If anything, this was initially a list of resources that I had compiled to remind myself of the ways in which I could make money, but I’ve decided to share it as I feel as though it might be beneficial to people other than myself.
As a student, I know the struggle of both trying to get by with and without a job and how extra disposable cash is always appreciated. I know as well as you do that time is precious, however, and that searching the web for “how to make money quickly” and the likes of is often pointless and time consuming. If you have anything that could be added to this list, or you can vouch for anything already here, let me know in the comments. This list is going to be regularly updated so it might be an idea to bookmark it now and refer to it as time goes on.
Continue reading Making Money: For Students
Reports were released late May that the new maths GCSE papers would be rewritten after being found too difficult. Having sat the Edexcel Non-Calculator Exam just a few hours ago, I fear they might have forgotten to rewrite the second half. And I’m not alone.
Whilst I found the paper generally not too taxing, it doesn’t seem to be the common conception. #EdexcelMaths is trending on twitter and the reactions and frustrations of teens nationwide are quickly going viral.
I’ve ranted about the examination system a lot in the past and I think this is an adequate example of why it doesn’t work. Whilst it’s evident that maths questions are meant to test a person’s problem solving ability alongside their mathematical ability, it is not a comprehension exam.
Simply giving the equation would test a person’s mathematical ability far better than it would to suffocate the equation in a cloud of meaningless back story. Likewise, the relevance of what is taught in maths – an exam that requires a pass in just to go onto further education, regardless of whether or not maths is a subject you want to continue to study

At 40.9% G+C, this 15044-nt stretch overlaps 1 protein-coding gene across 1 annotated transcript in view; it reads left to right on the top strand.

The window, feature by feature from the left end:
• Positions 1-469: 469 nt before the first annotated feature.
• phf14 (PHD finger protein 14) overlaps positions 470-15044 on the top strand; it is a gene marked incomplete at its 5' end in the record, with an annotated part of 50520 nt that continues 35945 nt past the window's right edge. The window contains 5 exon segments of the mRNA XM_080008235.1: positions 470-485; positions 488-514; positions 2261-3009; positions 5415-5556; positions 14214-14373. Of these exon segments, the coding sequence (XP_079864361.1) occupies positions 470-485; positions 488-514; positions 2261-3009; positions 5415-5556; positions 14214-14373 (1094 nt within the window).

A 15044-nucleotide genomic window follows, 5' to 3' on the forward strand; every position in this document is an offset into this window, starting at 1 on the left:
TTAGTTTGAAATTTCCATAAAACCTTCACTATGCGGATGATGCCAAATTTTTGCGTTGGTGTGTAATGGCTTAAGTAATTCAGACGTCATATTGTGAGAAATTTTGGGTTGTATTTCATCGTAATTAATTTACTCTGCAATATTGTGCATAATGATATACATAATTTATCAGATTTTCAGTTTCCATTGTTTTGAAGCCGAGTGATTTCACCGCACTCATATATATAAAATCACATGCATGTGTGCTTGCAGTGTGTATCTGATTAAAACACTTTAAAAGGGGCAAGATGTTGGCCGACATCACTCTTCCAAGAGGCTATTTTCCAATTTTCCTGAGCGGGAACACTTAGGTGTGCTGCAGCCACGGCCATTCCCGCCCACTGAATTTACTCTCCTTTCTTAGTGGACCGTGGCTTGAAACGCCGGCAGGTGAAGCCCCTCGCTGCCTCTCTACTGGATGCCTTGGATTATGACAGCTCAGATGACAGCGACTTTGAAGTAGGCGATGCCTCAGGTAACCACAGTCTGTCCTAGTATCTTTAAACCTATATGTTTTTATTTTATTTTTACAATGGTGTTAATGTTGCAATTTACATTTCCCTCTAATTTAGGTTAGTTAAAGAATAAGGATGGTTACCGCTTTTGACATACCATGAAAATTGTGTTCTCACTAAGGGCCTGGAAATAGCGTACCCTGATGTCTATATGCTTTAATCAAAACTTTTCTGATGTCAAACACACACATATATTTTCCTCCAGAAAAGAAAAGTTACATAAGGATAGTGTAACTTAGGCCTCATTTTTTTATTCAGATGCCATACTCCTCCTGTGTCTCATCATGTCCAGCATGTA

– is difficult to find. This has clearly been expressed in many of the tweets currently going viral. Let’s take, for example, calculating the probability of a person picking an orange sweet and expressing this by proving an algebraic equation — how are the two linked in any shape, way or form? Continue reading Maths is trending on twitter…
An independent study of 2000 college students by Stop Procrastinating found that 64% are worried that stress and anxiety is affecting performance which will result in lower grades than expected. As a student myself – and one who is in the very middle of taking my GCSE’s right now – I am no stranger to the stresses that exams can bring. It’s easy to say “don’t stress about exams” but it’s a lot harder to actually not stress about exams. They’re important and so, of course, it’s human nature that you will worry. The key is to optimise yourself to deal with this stress.
Make sure that you aren’t revising non-stop. Evidence has shown that your brain finds it difficult to focus and retain information after 45 minutes, anyway, so try and kick-back and spend some time with your friends or listening to music or in front of the television before you continue to revise.
Listen to your favourite bands when you’re not studying and leave that concentration music to accompany your revision sessions.
Notes that are aesthetically pleasing are not only proven to help your brain retain information, but it gives revision a degree of fun. Using bright colours and diagrams are an easy way to memorise things whilst also taking pride in the way your notes looks which takes away the idea that note taking is a chore.
Continue reading How to Beat Exam Stress
Just over two years ago, on my previous blog, I posted an article discussing whether or not homework was harmful or helpful after I carried out a series of surveys. I have decided to re-write the said post.
There’s something about homework that is incredibly unappealing. Perhaps it’s because extra work or revision is the last thing you want to do upon arriving home after a six hour day of, well, exactly that – work and revision. But, is homework as harmful as you might expect? In fact, is it even as helpful as you might expect?
As a young person who attends school myself, homework can become one of the biggest inconveniences. Most days I am at school from eight until five, attending extra-revision sessions as my final exams come up. Let it be said that I have no problem with having to complete coursework at home because it will 100% benefit me. I also have no problem with revising, sitting practice exams or completing work that is related to what we are learning, because I will reap the reward. The most frustrating thing of all is when you are given homework that has absolutely no relation to class work or exam preparation.
I haven’t been in high school in quite some time, but I remember often being frustrated at how much homework I was assigned – particularly since I was a good student who usually understood the information I was given the first time I received it. The exception to that was math, and it was the only class where I actually requested more homework because I needed the practice. Lili
Continue reading Is Homework Harmful or Helpful?